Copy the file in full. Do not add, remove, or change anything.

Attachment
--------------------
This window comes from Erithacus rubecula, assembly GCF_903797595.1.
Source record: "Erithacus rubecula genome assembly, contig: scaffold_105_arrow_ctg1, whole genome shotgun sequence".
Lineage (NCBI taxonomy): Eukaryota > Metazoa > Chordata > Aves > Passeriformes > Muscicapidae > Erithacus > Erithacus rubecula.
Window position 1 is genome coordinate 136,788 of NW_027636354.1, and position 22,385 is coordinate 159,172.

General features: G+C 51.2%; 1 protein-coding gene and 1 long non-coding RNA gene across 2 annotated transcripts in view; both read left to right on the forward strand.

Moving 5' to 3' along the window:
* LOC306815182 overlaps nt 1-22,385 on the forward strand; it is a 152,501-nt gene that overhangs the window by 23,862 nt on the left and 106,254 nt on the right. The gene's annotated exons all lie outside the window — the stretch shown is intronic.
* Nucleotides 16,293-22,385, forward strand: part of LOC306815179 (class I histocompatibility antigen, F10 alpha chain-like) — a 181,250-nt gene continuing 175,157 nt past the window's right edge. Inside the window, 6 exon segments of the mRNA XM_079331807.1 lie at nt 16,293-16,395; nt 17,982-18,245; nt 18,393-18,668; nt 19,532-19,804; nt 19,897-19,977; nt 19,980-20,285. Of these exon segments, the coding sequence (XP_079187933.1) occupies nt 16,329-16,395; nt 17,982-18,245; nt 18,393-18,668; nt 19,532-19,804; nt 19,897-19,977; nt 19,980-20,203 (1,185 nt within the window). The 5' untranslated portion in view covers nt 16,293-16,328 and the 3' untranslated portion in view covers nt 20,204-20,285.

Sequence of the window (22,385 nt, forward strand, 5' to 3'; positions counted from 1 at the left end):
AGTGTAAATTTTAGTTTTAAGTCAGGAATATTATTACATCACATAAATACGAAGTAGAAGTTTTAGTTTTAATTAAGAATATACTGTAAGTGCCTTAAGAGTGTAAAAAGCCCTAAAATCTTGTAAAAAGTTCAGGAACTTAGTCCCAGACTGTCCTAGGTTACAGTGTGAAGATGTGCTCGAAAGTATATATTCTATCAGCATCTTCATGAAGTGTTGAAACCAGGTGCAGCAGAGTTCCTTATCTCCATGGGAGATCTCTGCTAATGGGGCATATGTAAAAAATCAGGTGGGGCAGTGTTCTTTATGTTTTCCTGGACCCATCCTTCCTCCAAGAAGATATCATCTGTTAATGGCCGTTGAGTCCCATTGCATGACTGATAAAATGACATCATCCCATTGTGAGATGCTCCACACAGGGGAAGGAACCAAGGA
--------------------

This window comes from Erithacus rubecula, assembly GCF_903797595.1.
Source record: "Erithacus rubecula genome assembly, contig: scaffold_105_arrow_ctg1, whole genome shotgun sequence".
Lineage (NCBI taxonomy): Eukaryota > Metazoa > Chordata > Aves > Passeriformes > Muscicapidae > Erithacus > Erithacus rubecula.
Window position 1 is genome coordinate 136,788 of NW_027636354.1, and position 22,385 is coordinate 159,172.

General features: G+C 51.2%; 1 protein-coding gene and 1 long non-coding RNA gene across 2 annotated transcripts in view; both read left to right on the forward strand.

Moving 5' to 3' along the window:
* LOC306815182 overlaps nt 1-22,385 on the forward strand; it is a 152,501-nt gene that overhangs the window by 23,862 nt on the left and 106,254 nt on the right. The gene's annotated exons all lie outside the window — the stretch shown is intronic.
* Nucleotides 16,293-22,385, forward strand: part of LOC306815179 (class I histocompatibility antigen, F10 alpha chain-like) — a 181,250-nt gene continuing 175,157 nt past the window's right edge. Inside the window, 6 exon segments of the mRNA XM_079331807.1 lie at nt 16,293-16,395; nt 17,982-18,245; nt 18,393-18,668; nt 19,532-19,804; nt 19,897-19,977; nt 19,980-20,285. Of these exon segments, the coding sequence (XP_079187933.1) occupies nt 16,329-16,395; nt 17,982-18,245; nt 18,393-18,668; nt 19,532-19,804; nt 19,897-19,977; nt 19,980-20,203 (1,185 nt within the window). The 5' untranslated portion in view covers nt 16,293-16,328 and the 3' untranslated portion in view covers nt 20,204-20,285.

Sequence of the window (22,385 nt, forward strand, 5' to 3'; positions counted from 1 at the left end):
AGTGTAAATTTTAGTTTTAAGTCAGGAATATTATTACATCACATAAATACGAAGTAGAAGTTTTAGTTTTAATTAAGAATATACTGTAAGTGCCTTAAGAGTGTAAAAAGCCCTAAAATCTTGTAAAAAGTTCAGGAACTTAGTCCCAGACTGTCCTAGGTTACAGTGTGAAGATGTGCTCGAAAGTATATATTCTATCAGCATCTTCATGAAGTGTTGAAACCAGGTGCAGCAGAGTTCCTTATCTCCATGGGAGATCTCTGCTAATGGGGCATATGTAAAAAATCAGGTGGGGCAGTGTTCTTTATGTTTTCCTGGACCCATCCTTCCTCCAAGAAGATATCATCTGTTAATGGCCGTTGAGTCCCATTGCATGACTGATAAAATGACATCATCCCATTGTGAGATGCTCCACACAGGGGAAGGAACCAAGGA